(JTA) — A senior European Union official said the EU is moving closer to declaring the military wing of the Lebanese political party Hezbollah a terrorist organization.
The Associated Press on Friday reported that the official, who spoke on condition of anonymity, said the EU could make a decision on the matter as soon as Monday, when senior representatives of all 28 member states will convene in Brussels for a meeting of the Foreign Affairs Council.
The official spoke Thursday at the end of a meeting in Brussels of ambassadors from EU member states.
“It appears there is an agreement in principle to blacklist Hezbollah’s military wing, but even if this is true, it may take weeks or even months for the completion of the procedures to make it happen,” a lawyer from Brussels who is working with the EU on the issue told JTA.
“This has to be done very methodically because otherwise, the proscription may not stand up in court if a company or individual challenges it in the European Court of Justice,” said the lawyer, who also spoke on condition of anonymity.
The latest developments suggest a change of heart within leading EU member states that have been held back by fears that blacklisting Hezbollah would destabilize Lebanon, where Hezbollah is a major political force in government, and damage the relationship between the EU and Lebanon.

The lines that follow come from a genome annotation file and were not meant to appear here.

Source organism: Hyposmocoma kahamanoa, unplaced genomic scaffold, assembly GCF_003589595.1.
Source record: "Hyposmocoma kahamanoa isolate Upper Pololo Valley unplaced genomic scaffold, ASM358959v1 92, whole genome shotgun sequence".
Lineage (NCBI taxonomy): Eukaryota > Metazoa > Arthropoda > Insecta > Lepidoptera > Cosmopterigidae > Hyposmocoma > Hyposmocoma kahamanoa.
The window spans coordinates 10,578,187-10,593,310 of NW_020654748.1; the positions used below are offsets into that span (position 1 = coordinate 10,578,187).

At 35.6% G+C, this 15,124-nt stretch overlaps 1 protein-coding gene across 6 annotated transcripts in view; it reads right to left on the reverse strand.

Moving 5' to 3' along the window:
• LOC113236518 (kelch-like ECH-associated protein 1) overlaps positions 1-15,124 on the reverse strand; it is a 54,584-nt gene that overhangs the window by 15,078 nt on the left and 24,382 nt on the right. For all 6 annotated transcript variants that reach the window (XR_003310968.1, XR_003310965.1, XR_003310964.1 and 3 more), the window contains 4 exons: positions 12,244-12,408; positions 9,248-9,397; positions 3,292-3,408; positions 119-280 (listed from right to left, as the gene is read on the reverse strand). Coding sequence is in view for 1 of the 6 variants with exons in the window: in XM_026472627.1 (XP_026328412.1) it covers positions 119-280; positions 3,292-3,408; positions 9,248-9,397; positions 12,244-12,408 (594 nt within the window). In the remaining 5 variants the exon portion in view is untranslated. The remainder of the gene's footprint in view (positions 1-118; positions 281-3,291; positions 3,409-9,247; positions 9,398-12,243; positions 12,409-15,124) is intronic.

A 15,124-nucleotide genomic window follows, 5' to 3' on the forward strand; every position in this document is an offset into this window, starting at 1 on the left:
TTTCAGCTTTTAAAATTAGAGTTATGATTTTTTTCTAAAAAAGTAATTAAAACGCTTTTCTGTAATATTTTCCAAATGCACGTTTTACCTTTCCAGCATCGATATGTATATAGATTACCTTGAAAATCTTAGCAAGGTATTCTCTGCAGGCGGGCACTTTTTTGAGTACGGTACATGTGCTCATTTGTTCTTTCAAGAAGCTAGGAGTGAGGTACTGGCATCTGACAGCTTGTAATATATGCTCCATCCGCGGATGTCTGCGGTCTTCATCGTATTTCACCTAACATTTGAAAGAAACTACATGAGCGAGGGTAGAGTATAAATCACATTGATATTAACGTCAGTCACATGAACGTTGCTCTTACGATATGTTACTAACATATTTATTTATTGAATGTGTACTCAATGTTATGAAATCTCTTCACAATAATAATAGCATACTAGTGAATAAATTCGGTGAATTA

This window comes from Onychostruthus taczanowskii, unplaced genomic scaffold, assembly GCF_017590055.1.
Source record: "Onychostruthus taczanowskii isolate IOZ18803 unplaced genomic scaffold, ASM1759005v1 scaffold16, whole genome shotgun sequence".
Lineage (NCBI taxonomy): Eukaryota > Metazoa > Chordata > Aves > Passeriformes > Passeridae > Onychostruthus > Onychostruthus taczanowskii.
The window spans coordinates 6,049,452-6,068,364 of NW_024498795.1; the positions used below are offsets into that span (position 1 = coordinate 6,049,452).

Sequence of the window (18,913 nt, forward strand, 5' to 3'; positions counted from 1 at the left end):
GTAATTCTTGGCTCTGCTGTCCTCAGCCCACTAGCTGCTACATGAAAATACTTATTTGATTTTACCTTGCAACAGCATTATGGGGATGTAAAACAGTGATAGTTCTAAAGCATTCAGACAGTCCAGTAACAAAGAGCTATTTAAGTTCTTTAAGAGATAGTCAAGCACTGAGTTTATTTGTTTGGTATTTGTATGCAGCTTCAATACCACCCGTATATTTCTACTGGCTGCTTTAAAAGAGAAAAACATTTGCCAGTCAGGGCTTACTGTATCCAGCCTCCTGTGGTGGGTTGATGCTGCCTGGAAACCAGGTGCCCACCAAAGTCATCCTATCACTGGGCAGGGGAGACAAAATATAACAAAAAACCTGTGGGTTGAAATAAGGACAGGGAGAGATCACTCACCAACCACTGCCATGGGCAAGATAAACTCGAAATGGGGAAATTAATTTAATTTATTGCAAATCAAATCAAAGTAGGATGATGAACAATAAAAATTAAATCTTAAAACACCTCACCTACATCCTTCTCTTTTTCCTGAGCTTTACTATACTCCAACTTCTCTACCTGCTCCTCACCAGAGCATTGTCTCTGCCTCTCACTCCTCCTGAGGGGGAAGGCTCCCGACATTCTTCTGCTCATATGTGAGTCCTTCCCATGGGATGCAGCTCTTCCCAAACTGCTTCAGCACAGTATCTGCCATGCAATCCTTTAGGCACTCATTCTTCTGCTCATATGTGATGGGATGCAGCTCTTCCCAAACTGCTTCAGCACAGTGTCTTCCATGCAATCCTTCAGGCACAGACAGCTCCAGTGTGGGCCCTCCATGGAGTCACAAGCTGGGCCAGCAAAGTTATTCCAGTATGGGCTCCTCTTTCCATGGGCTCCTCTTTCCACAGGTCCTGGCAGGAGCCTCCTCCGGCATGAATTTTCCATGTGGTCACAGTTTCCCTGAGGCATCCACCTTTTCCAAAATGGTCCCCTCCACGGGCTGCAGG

Europe’s movement on the Hezbollah has been propelled by allegations that the group was behind a bus bombing last year in Burgas, Bulgaria, which claimed the lives of five Israeli tourists and one Bulgarian.
On Thursday, the news site Euobserver.com reported that new information from Britain on alleged terrorist activity by Hezbollah is likely to gain Austria’s support to blacklist the Lebanese group.
The Netherlands is the only EU member state which classifies Hezbollah in its entirety as a terrorist entity, as do Israel, the United States, Canada, Australia and New Zealand. Britain regards only the organization’s military wing as such, and has called on other EU states to follow the British example.